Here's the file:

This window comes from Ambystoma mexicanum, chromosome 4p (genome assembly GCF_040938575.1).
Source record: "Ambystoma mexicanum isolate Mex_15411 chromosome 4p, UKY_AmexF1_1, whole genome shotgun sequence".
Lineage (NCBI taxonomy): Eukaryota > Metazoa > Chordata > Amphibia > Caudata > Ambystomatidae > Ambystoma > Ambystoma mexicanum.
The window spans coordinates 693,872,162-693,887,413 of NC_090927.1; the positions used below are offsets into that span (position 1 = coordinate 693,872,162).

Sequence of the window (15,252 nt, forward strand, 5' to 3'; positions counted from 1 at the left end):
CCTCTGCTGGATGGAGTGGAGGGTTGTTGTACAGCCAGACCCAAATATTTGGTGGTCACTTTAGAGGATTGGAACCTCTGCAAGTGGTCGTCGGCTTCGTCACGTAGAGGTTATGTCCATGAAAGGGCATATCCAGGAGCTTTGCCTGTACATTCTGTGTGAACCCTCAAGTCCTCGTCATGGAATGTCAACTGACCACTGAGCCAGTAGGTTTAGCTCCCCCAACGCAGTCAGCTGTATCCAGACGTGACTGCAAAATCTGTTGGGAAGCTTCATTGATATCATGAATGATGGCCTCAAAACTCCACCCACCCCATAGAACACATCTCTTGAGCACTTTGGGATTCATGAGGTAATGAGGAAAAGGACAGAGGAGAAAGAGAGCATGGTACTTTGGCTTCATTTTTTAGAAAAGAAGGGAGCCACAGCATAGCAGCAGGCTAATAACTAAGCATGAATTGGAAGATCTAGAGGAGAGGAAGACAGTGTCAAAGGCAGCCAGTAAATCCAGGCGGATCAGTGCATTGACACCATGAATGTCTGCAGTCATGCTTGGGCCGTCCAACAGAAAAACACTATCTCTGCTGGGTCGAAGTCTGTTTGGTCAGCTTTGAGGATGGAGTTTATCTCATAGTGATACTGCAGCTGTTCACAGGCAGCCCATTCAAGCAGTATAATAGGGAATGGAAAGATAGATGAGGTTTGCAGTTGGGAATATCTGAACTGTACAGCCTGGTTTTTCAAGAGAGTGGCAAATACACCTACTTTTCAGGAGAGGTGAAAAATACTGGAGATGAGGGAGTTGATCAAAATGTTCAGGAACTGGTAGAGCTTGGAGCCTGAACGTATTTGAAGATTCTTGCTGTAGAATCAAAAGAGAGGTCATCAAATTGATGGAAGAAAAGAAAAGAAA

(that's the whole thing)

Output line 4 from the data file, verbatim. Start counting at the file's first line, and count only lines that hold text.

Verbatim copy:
The window spans coordinates 693,872,162-693,887,413 of NC_090927.1; the positions used below are offsets into that span (position 1 = coordinate 693,872,162).